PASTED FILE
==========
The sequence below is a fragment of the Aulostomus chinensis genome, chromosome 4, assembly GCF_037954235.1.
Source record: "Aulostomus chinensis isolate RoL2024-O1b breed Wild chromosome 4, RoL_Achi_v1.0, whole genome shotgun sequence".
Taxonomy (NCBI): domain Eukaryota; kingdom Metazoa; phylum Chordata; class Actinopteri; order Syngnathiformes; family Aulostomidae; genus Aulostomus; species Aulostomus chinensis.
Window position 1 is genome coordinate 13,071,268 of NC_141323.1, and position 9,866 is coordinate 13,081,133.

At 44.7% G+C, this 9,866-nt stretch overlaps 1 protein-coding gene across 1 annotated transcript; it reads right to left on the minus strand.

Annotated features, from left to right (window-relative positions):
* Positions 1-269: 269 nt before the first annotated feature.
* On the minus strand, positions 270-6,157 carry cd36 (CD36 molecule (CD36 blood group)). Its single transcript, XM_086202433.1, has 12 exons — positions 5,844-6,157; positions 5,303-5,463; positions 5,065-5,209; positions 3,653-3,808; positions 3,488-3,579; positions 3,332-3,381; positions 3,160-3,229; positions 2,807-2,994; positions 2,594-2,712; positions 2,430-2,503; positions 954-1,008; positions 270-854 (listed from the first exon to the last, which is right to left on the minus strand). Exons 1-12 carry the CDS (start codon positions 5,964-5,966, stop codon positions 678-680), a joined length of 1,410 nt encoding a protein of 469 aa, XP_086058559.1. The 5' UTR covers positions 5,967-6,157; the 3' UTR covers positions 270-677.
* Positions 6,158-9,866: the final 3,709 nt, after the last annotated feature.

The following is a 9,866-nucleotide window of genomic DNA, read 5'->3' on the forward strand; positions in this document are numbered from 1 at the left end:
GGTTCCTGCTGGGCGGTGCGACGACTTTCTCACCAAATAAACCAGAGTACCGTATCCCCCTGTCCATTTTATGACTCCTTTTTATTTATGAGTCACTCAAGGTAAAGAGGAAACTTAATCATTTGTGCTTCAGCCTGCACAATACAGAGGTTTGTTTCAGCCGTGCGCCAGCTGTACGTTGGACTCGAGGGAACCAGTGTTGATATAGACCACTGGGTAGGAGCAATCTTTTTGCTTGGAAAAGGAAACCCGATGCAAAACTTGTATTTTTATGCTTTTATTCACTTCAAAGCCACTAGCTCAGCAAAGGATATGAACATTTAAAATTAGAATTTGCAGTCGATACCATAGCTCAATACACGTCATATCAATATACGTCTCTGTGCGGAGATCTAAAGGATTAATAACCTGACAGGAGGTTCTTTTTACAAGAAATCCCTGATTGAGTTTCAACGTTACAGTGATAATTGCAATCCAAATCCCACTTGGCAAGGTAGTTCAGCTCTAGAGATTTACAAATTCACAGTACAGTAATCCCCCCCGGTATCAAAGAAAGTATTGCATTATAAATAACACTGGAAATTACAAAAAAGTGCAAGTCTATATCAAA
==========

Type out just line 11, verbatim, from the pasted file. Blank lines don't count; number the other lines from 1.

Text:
GGTTCCTGCTGGGCGGTGCGACGACTTTCTCACCAAATAAACCAGAGTACCGTATCCCCCTGTCCATTTTATGACTCCTTTTTATTTATGAGTCACTCAAGGTAAAGAGGAAACTTAATCATTTGTGCTTCAGCCTGCACAATACAGAGGTTTGTTTCAGCCGTGCGCCAGCTGTACGTTGGACTCGAGGGAACCAGTGTTGATATAGACCACTGGGTAGGAGCAATCTTTTTGCTTGGAAAAGGAAACCCGATGCAAAACTTGTATTTTTATGCTTTTATTCACTTCAAAGCCACTAGCTCAGCAAAGGATATGAACATTTAAAATTAGAATTTGCAGTCGATACCATAGCTCAATACACGTCATATCAATATACGTCTCTGTGCGGAGATCTAAAGGATTAATAACCTGACAGGAGGTTCTTTTTACAAGAAATCCCTGATTGAGTTTCAACGTTACAGTGATAATTGCAATCCAAATCCCACTTGGCAAGGTAGTTCAGCTCTAGAGATTTACAAATTCACAGTACAGTAATCCCCCCCGGTATCAAAGAAAGTATTGCATTATAAATAACACTGGAAATTACAAAAAAGTGCAAGTCTATATCAAA